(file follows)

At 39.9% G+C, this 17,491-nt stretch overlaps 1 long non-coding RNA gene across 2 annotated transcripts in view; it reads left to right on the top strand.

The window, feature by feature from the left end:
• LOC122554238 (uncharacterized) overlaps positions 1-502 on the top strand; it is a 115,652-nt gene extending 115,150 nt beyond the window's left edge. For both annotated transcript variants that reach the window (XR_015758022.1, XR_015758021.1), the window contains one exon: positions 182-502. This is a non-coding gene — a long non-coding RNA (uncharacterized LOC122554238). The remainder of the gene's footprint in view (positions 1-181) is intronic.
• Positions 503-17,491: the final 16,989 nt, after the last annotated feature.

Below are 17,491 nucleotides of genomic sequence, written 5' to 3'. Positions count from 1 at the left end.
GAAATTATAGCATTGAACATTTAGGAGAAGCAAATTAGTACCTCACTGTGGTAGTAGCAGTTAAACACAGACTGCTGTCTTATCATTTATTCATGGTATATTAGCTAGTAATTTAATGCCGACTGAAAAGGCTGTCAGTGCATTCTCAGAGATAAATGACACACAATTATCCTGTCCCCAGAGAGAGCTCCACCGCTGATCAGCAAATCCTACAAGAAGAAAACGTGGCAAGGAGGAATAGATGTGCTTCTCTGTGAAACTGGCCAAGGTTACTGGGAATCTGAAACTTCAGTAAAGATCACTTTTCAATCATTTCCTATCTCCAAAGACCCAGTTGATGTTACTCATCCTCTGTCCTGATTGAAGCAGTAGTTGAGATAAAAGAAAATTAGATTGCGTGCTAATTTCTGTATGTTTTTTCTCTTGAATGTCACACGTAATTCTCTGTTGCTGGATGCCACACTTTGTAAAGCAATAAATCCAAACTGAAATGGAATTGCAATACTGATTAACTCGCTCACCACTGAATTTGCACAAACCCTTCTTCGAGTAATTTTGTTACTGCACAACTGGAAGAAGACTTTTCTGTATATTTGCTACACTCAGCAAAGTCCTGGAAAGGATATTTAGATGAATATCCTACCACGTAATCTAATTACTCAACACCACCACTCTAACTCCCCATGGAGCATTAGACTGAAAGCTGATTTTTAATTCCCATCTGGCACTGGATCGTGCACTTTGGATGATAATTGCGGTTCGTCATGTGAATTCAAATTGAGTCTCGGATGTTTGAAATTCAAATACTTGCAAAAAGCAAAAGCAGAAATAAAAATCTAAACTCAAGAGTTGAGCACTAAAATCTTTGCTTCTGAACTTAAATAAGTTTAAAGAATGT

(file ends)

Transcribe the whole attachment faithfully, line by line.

At 39.9% G+C, this 17,491-nt stretch overlaps 1 long non-coding RNA gene across 2 annotated transcripts in view; it reads left to right on the top strand.

The window, feature by feature from the left end:
• LOC122554238 (uncharacterized) overlaps positions 1-502 on the top strand; it is a 115,652-nt gene extending 115,150 nt beyond the window's left edge. For both annotated transcript variants that reach the window (XR_015758022.1, XR_015758021.1), the window contains one exon: positions 182-502. This is a non-coding gene — a long non-coding RNA (uncharacterized LOC122554238). The remainder of the gene's footprint in view (positions 1-181) is intronic.
• Positions 503-17,491: the final 16,989 nt, after the last annotated feature.

Below are 17,491 nucleotides of genomic sequence, written 5' to 3'. Positions count from 1 at the left end.
GAAATTATAGCATTGAACATTTAGGAGAAGCAAATTAGTACCTCACTGTGGTAGTAGCAGTTAAACACAGACTGCTGTCTTATCATTTATTCATGGTATATTAGCTAGTAATTTAATGCCGACTGAAAAGGCTGTCAGTGCATTCTCAGAGATAAATGACACACAATTATCCTGTCCCCAGAGAGAGCTCCACCGCTGATCAGCAAATCCTACAAGAAGAAAACGTGGCAAGGAGGAATAGATGTGCTTCTCTGTGAAACTGGCCAAGGTTACTGGGAATCTGAAACTTCAGTAAAGATCACTTTTCAATCATTTCCTATCTCCAAAGACCCAGTTGATGTTACTCATCCTCTGTCCTGATTGAAGCAGTAGTTGAGATAAAAGAAAATTAGATTGCGTGCTAATTTCTGTATGTTTTTTCTCTTGAATGTCACACGTAATTCTCTGTTGCTGGATGCCACACTTTGTAAAGCAATAAATCCAAACTGAAATGGAATTGCAATACTGATTAACTCGCTCACCACTGAATTTGCACAAACCCTTCTTCGAGTAATTTTGTTACTGCACAACTGGAAGAAGACTTTTCTGTATATTTGCTACACTCAGCAAAGTCCTGGAAAGGATATTTAGATGAATATCCTACCACGTAATCTAATTACTCAACACCACCACTCTAACTCCCCATGGAGCATTAGACTGAAAGCTGATTTTTAATTCCCATCTGGCACTGGATCGTGCACTTTGGATGATAATTGCGGTTCGTCATGTGAATTCAAATTGAGTCTCGGATGTTTGAAATTCAAATACTTGCAAAAAGCAAAAGCAGAAATAAAAATCTAAACTCAAGAGTTGAGCACTAAAATCTTTGCTTCTGAACTTAAATAAGTTTAAAGAATGT